Spasso: stay for the wine

The vino prices stretch your dinner dollar—but some dishes make you wish you'd taken the bottle home

Yet in every section of the menu, each good item had its inverse—like the pork prime rib that didn't nearly live up to the seafood volcano. Tittle smokes the meat to create a nicely caramelized exterior, but since it was such a large portion, the flavor didn't permeate the center, where bites were as cottony and bland as a boneless, skinless chicken breast. In contrast to the meatsa pizza, the mosaic version was topped with meatballs that tasted like dried-out meatloaf, sweetened with fennel and golden raisins—though we could hardly pick up on those subtleties due to the overpowering giardiniera, an Italian relish that caused the pizza to taste almost like a sweet pickle sandwich.

Some dishes almost worked, marred only by proportions that were a little off-kilter. The walleye fillet, for example, was eclipsed by thick slices of focaccia. And while the "black and blue" salad contained a nice mix of homemade fried onions, strips of skirt steak, and tomato vinaigrette, it could have used more gorgonzola to tie the flavors together. (I had to unearth a few paltry crumbles from under the mound of greens just to convince my friend of their existence.)

Other dishes were more fundamentally flawed. The fonduta, the Italian version of Swiss fondue, tasted like a blah béchamel with a hint of truffle. (If you're born with a silver spoon in your mouth, might this be the gruel you get when you're grounded?) The spinach and artichoke dip was so indistinctive that, had the dish contained truffle, I might have closed my eyes and mistaken it for the fonduta. As for the pastas, I expect a Bolognese to be bold, but this one was lackluster—watery, even—as if powdered milk had substituted for cream. The pesto on the radiatore had little garlicky oomph and tasted no better than something that came powdered in a foil packet. I looked at all the diners around me, who were eating and looking happy. Was it them or me? Had they eaten so many Lunchables and microwavable meals that they'd forgotten food was supposed to have flavor? Or had I become the person who couldn't go to a small-town diner without complaining that the chicken basket didn't come with house-made aioli?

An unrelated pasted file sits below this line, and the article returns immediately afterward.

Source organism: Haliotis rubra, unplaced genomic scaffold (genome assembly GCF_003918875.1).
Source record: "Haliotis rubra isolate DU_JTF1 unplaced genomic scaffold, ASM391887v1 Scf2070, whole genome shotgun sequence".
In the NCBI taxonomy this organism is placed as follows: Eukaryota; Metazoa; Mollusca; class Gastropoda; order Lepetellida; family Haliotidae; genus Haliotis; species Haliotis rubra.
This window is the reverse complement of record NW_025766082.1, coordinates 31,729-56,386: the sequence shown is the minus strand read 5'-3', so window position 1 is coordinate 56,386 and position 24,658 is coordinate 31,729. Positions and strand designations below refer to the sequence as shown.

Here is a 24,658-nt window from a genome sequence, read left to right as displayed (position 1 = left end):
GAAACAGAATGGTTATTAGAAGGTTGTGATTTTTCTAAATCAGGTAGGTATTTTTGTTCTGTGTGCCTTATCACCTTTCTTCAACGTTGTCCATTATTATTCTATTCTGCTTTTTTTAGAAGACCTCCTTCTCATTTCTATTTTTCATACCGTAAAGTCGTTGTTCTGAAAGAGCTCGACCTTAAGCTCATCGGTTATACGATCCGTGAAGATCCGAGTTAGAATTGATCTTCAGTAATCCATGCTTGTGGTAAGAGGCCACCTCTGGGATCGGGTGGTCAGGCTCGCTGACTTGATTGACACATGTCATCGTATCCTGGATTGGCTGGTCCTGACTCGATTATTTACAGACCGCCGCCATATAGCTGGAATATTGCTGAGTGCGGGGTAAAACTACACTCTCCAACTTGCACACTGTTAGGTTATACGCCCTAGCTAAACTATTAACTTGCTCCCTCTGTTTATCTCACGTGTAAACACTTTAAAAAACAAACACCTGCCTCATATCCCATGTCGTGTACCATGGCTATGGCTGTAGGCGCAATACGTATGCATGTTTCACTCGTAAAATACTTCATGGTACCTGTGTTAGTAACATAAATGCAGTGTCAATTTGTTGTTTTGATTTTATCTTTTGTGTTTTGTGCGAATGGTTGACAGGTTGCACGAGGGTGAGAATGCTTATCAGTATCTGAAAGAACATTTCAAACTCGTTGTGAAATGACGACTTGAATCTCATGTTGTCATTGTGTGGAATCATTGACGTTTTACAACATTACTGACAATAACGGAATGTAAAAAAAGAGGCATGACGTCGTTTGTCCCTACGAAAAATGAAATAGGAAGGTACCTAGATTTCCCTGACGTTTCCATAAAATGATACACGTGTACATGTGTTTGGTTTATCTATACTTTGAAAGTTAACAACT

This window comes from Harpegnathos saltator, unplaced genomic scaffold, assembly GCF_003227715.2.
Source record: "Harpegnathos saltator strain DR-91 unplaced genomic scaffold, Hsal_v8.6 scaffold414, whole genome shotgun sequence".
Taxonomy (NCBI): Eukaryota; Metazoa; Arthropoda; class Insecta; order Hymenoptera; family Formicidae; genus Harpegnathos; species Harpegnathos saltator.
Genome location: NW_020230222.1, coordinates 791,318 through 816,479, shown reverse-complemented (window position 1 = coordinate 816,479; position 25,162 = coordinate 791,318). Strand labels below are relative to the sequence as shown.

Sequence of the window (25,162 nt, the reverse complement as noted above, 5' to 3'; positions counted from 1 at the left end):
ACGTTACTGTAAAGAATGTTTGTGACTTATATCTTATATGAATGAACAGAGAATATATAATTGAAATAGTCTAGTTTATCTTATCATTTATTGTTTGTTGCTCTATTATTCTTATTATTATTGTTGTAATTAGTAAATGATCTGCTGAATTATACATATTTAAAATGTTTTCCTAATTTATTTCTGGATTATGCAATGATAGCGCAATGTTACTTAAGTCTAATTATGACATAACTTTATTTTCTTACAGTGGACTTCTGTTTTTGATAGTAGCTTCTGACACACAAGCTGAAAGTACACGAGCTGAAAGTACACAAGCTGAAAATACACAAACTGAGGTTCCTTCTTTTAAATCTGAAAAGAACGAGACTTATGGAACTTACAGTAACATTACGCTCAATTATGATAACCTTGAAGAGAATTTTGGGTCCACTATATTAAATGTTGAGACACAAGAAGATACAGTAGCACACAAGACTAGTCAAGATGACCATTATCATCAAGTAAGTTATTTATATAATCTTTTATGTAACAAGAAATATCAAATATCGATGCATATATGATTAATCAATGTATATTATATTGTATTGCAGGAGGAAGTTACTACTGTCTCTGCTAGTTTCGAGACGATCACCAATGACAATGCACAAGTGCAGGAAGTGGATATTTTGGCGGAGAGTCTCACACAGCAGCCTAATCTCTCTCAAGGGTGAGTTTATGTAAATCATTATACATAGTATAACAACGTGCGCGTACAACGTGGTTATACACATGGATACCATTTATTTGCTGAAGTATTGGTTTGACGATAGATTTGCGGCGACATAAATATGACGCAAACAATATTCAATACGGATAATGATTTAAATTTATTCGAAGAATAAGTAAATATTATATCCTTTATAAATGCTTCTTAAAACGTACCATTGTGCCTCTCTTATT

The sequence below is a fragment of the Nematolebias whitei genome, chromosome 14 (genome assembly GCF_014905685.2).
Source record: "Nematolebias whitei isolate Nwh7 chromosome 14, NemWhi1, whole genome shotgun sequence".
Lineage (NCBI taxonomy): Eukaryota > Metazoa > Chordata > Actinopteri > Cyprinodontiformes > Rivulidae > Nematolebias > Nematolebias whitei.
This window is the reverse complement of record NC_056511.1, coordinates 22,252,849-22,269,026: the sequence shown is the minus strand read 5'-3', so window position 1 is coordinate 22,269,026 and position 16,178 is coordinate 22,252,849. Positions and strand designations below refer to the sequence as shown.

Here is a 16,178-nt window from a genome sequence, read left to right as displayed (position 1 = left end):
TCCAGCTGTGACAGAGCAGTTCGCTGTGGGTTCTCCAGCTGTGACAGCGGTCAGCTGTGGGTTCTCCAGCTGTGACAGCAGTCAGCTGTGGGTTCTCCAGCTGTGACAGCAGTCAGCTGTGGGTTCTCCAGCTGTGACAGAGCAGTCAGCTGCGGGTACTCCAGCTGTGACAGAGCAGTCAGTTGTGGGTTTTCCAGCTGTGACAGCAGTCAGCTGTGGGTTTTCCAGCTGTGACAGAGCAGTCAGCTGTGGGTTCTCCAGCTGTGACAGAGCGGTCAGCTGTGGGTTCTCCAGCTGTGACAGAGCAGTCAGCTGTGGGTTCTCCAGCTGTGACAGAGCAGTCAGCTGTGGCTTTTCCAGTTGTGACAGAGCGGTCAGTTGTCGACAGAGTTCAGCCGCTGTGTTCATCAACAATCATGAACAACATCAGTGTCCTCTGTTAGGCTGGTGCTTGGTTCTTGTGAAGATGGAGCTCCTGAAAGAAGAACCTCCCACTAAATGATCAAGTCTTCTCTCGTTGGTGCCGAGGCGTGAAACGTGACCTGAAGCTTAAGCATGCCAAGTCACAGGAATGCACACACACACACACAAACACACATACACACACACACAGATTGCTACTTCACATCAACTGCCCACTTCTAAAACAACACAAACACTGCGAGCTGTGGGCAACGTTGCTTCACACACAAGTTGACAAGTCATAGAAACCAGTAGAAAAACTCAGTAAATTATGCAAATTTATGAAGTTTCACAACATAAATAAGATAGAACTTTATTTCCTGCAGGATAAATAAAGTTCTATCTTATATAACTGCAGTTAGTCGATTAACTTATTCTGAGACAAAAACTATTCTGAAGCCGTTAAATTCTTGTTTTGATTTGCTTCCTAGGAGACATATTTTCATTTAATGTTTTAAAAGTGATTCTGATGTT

As three scoops of homemade gelato melted together into a soupy gray puddle, I wondered how the dessert could have been so luscious last time, and this time so icy and unappealing. I suppose for the same reason I adored the lemon chiffon cheesecake—so light as to be nearly foamy, served with a tart lemon curd—and despised the drab chocolate torte and bread pudding.

Spasso's staff doesn't lack talent, but perhaps the restaurant's faults stem from talent being stretched too thin. Zander Cafe excelled with upscale American food because that was the only thing it did. Same story with pizza at Punch and pasta at Broders'. The more ground a menu covers, the harder it is to cover it well. Who has time to make fresh, homemade pasta when you're busy with burgers and steaks and seafood volcanoes? I'd like to see Spasso focus its menu to improve its consistency. Otherwise, the deals on wine, no matter how good, aren't worth the culinary misses.

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